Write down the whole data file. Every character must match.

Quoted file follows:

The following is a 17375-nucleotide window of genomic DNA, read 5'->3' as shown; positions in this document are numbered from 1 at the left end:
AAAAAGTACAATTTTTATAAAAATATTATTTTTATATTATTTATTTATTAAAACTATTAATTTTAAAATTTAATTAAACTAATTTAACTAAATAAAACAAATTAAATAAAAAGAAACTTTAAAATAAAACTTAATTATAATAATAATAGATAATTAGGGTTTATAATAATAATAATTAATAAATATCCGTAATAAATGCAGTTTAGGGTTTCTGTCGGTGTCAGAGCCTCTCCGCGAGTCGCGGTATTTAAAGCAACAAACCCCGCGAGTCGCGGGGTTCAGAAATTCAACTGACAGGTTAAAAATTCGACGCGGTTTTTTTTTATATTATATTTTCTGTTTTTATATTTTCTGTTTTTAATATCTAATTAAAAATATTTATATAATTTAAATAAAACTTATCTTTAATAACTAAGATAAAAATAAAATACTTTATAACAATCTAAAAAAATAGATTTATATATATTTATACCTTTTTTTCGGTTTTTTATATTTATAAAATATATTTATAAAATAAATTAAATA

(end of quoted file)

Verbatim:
The following is a 17375-nucleotide window of genomic DNA, read 5'->3' as shown; positions in this document are numbered from 1 at the left end:
AAAAAGTACAATTTTTATAAAAATATTATTTTTATATTATTTATTTATTAAAACTATTAATTTTAAAATTTAATTAAACTAATTTAACTAAATAAAACAAATTAAATAAAAAGAAACTTTAAAATAAAACTTAATTATAATAATAATAGATAATTAGGGTTTATAATAATAATAATTAATAAATATCCGTAATAAATGCAGTTTAGGGTTTCTGTCGGTGTCAGAGCCTCTCCGCGAGTCGCGGTATTTAAAGCAACAAACCCCGCGAGTCGCGGGGTTCAGAAATTCAACTGACAGGTTAAAAATTCGACGCGGTTTTTTTTTATATTATATTTTCTGTTTTTATATTTTCTGTTTTTAATATCTAATTAAAAATATTTATATAATTTAAATAAAACTTATCTTTAATAACTAAGATAAAAATAAAATACTTTATAACAATCTAAAAAAATAGATTTATATATATTTATACCTTTTTTTCGGTTTTTTATATTTATAAAATATATTTATAAAATAAATTAAATA